23 years in the U.S: Finding the joy in the ‘unspeakably difficult’ climb
Today marks 23 years since we set foot in America.
They say the greatest lottery in life is where you were born. For my family, that lottery was much more literal.
In 1999, my parents and I were living in Bulgaria. My dad had picked me up from school, and as we approached our building, a neighbor called out to him that some of our mail was delivered to their apartment instead. She handed him a thick envelope, and his eyes widened until he opened it and yelled, “Yes!” approximately one hundred times.
We had won a green card to come to the United States. The U.S. green card lottery has been called “the unwinnable lottery” because only one quarter of 1% of applicants actually end up with the golden ticket. Without that absurd stroke of luck, my life would’ve turned out quite differently.
Today marks 23 years since we set foot in America. For the first time, I reflected just how much my parents left behind to start over here. They both worked multiple jobs with crazy hours and horrendous commutes.
In Bulgaria, my dad had been a 33-year-old with a master’s degree in chemical engineering and more than a decade of work experience. But in the first few months in the U.S, he was working part-time at a hotel and a fast-food restaurant.
I recently asked him, “Were you upset that it felt like you were starting over?”
And his answer surprised me. He said, “Not at all.”
He told me that he pictured two mountains — one small and one big. The small one represented his potential in Bulgaria. He had obtained a degree from one of the most prestigious and rigorous universities, and he was working on something tangentially related to what he studied in school. But he was close to the peak of that small mountain, and then that was it. There was nowhere else to go from there. His potential was capped.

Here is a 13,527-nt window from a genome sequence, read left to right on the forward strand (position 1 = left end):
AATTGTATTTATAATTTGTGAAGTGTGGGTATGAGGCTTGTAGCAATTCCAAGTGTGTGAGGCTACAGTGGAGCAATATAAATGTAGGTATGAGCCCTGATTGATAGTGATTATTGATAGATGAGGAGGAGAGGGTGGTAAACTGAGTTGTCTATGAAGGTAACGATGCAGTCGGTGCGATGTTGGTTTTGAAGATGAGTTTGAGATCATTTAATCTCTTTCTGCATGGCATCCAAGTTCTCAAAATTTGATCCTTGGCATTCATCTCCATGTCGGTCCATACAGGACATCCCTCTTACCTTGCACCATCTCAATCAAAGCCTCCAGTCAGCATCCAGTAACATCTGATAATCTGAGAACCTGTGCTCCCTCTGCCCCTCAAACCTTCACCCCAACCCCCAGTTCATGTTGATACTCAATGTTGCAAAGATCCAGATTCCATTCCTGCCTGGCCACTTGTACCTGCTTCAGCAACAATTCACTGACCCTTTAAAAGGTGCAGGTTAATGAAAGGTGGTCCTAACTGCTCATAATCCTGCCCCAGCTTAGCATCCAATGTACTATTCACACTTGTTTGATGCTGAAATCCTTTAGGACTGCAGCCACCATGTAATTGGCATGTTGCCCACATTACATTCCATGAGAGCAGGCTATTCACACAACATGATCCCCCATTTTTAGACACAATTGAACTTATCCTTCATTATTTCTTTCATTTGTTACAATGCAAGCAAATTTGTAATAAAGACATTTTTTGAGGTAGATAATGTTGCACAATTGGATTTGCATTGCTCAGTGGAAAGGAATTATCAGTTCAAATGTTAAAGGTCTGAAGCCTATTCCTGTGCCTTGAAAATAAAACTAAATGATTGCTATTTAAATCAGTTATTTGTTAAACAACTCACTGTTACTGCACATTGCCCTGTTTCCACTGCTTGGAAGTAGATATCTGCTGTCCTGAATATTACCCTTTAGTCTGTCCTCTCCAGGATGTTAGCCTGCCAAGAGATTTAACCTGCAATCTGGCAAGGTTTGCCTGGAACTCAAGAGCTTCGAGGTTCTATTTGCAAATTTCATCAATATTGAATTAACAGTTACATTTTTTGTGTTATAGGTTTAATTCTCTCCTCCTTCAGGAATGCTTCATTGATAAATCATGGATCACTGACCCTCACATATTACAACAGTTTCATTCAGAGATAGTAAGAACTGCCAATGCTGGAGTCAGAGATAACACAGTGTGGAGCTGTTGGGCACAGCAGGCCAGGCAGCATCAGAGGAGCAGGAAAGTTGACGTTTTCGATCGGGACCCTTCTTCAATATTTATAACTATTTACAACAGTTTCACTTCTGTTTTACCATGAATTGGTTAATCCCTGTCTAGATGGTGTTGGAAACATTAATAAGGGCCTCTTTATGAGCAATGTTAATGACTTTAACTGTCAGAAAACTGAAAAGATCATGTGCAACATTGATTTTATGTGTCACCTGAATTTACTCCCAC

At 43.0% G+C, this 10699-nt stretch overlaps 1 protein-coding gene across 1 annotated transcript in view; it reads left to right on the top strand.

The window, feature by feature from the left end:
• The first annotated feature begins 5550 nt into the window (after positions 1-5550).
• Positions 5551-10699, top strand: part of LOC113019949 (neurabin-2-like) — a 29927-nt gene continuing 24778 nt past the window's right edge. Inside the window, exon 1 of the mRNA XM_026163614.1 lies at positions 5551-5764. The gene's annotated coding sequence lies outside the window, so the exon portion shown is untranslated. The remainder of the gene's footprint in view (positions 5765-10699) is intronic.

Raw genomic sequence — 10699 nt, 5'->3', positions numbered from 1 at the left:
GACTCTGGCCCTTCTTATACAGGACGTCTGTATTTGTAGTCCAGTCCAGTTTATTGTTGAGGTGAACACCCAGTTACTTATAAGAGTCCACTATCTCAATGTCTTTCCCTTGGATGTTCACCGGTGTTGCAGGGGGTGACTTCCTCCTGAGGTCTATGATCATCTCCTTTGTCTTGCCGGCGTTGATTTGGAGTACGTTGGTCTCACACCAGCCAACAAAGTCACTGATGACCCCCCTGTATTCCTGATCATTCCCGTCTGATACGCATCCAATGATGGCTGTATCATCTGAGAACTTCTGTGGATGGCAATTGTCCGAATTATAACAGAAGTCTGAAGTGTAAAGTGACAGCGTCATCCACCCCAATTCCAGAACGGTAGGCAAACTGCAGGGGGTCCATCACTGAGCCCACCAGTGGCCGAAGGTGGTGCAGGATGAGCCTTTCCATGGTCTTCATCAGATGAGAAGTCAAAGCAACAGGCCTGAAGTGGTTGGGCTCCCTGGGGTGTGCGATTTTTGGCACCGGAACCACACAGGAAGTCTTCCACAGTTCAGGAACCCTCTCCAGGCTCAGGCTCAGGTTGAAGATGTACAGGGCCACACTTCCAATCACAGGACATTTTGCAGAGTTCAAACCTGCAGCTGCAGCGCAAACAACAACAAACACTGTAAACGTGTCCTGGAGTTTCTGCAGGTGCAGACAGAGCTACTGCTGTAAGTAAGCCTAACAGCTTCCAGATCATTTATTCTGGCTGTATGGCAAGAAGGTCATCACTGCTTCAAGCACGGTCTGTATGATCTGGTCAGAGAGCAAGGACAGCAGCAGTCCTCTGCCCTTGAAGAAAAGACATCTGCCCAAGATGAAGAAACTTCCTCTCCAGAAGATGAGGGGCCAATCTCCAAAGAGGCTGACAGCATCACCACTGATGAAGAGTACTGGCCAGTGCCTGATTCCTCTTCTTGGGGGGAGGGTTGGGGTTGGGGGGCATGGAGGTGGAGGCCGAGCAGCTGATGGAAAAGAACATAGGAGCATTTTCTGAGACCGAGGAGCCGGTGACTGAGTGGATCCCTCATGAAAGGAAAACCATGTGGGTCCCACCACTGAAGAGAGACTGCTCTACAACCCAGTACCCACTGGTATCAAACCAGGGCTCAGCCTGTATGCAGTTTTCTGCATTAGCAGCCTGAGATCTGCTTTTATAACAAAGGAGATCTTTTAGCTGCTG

But when we moved to the U.S, he says, he pictured himself jumping from the small mountain to an equivalent place on the bigger mountain. Unlike the small mountain, that place meant that he was near the bottom rather than near the top. There was a lot more climbing left to do. Rather than seeing it as a burden, he saw it as an opportunity.
Though I had my own struggles with moving to the U.S, it’s my parents who deserve the credit for climbing this steep mountain with a heavy backpack filled with worries and responsibilities. They re-built their lives in a foreign country without support because it really was an endeavor with no safety net. But the good news is: We made it … not to the top, but definitely far from the bottom.
The apartment complex where we first lived has been bulldozed and re-built. So has the shopping center. So has the bus stop. So has our life.
In the acknowledgements section of my book Hidden Genius, I write: “To my parents, who sacrificed everything to move to a foreign country in pursuit of a better life. Those early years in the United States were unspeakably difficult, but I’ll never forget the moments of joy and laughter along the way.”
Because that’s the thing I’ve realized in the last 23 years: It’s true that the early days were difficult. Unspeakably difficult. But during those days of uncertainty and chaos, there was always the certainty of … us. My best memories were formed during that time because of a well-timed joke, a language mix-up, or the first time I encountered a breaded, deep-fried, sausage on a stick you Americans call “a corn dog.”
I hope this serves as a reminder that no matter what mountain you’re climbing right now, there’s always the opportunity for a moment of levity in an otherwise painful situation. As Mark Twain said, “Humor is the great thing, the saving thing after all. The minute it crops up, all our hardnesses yield, all our irritations, and resentments flit away, and a sunny spirit takes their place.”